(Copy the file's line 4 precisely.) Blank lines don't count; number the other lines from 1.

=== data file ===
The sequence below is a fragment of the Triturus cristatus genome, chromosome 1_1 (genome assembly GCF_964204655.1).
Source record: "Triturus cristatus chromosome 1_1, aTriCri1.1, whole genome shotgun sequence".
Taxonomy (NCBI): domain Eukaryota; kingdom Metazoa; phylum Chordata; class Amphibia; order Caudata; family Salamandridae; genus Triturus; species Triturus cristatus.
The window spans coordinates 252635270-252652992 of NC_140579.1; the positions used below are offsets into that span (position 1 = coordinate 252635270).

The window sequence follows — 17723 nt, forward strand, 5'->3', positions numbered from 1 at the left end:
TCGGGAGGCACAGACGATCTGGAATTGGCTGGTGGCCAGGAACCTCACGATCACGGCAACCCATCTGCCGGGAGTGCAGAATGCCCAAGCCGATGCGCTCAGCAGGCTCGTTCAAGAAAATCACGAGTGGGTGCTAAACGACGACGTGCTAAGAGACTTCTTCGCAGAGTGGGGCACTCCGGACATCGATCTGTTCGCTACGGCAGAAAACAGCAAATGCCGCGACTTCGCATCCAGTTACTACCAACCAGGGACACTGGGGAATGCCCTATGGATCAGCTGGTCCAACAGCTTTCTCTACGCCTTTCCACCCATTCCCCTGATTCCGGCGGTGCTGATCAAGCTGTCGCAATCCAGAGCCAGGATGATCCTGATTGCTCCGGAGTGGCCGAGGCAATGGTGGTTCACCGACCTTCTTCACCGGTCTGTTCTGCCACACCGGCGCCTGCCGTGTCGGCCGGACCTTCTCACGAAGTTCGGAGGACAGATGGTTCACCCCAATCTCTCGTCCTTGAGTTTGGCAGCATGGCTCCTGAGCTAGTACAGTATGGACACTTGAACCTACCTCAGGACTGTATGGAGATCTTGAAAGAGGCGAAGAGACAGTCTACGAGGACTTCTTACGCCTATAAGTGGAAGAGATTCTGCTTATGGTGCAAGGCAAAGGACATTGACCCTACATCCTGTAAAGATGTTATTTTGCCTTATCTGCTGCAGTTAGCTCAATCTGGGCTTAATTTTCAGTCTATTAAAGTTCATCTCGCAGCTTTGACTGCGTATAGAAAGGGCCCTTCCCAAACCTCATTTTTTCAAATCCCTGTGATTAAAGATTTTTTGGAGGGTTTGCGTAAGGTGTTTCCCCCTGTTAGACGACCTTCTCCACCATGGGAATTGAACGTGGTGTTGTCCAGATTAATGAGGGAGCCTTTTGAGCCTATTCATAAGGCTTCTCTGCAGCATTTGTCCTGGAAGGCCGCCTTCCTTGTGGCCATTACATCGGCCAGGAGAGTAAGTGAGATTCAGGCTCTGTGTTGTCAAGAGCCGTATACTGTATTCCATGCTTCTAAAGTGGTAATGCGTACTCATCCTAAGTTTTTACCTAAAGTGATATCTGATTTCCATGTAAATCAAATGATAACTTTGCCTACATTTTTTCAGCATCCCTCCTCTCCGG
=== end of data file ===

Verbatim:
The window spans coordinates 252635270-252652992 of NC_140579.1; the positions used below are offsets into that span (position 1 = coordinate 252635270).